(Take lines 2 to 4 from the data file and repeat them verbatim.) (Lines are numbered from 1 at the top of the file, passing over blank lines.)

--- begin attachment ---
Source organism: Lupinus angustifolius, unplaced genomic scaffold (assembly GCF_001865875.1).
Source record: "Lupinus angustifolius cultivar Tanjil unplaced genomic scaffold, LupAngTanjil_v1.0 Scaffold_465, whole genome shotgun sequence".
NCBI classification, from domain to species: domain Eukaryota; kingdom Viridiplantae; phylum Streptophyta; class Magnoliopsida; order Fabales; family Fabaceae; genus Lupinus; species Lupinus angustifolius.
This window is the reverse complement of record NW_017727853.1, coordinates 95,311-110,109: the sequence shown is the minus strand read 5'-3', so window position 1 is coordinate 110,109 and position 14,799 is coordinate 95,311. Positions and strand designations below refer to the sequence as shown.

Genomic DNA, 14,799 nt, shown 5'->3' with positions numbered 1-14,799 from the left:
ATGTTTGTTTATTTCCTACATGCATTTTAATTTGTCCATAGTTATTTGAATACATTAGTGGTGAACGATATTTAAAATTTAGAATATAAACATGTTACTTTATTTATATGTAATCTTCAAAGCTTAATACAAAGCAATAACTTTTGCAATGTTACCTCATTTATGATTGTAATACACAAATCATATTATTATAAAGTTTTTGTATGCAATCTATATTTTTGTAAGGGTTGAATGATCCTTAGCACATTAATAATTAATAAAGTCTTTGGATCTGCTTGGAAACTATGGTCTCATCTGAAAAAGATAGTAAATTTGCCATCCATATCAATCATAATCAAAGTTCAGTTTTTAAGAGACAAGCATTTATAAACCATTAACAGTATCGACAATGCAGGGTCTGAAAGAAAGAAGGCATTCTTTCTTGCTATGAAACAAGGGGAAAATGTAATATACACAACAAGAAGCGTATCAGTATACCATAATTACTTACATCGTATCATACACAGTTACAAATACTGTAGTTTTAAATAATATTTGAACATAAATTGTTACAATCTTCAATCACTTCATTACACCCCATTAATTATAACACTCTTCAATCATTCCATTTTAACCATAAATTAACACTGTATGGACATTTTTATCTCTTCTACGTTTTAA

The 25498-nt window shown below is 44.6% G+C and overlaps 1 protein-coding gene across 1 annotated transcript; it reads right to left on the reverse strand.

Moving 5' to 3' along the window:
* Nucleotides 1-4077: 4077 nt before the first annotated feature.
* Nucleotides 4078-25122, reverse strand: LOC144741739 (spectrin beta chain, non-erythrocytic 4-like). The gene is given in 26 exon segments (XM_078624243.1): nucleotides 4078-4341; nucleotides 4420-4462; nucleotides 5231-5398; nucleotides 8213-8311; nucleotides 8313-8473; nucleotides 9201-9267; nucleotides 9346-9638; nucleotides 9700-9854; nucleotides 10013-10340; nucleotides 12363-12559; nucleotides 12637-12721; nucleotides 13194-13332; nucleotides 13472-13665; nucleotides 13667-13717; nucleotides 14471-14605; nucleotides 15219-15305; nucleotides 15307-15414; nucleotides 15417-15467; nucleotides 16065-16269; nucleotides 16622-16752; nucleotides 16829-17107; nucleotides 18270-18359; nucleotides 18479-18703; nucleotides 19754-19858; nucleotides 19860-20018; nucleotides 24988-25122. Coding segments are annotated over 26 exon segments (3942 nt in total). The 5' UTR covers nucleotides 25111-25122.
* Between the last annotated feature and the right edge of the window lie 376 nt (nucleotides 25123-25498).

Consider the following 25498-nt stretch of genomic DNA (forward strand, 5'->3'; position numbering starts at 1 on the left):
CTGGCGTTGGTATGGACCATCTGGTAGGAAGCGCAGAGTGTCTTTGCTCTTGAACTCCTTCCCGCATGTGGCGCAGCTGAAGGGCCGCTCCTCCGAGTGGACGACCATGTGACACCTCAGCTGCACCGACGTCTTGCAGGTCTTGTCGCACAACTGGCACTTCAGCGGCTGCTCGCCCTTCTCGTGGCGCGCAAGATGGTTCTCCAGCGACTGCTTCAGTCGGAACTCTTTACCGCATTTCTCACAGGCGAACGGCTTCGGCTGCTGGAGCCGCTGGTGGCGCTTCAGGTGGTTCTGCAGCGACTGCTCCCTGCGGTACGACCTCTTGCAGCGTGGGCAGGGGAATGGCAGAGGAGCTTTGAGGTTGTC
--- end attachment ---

Source record: "Lupinus angustifolius cultivar Tanjil unplaced genomic scaffold, LupAngTanjil_v1.0 Scaffold_465, whole genome shotgun sequence".
NCBI classification, from domain to species: domain Eukaryota; kingdom Viridiplantae; phylum Streptophyta; class Magnoliopsida; order Fabales; family Fabaceae; genus Lupinus; species Lupinus angustifolius.
This window is the reverse complement of record NW_017727853.1, coordinates 95,311-110,109: the sequence shown is the minus strand read 5'-3', so window position 1 is coordinate 110,109 and position 14,799 is coordinate 95,311. Positions and strand designations below refer to the sequence as shown.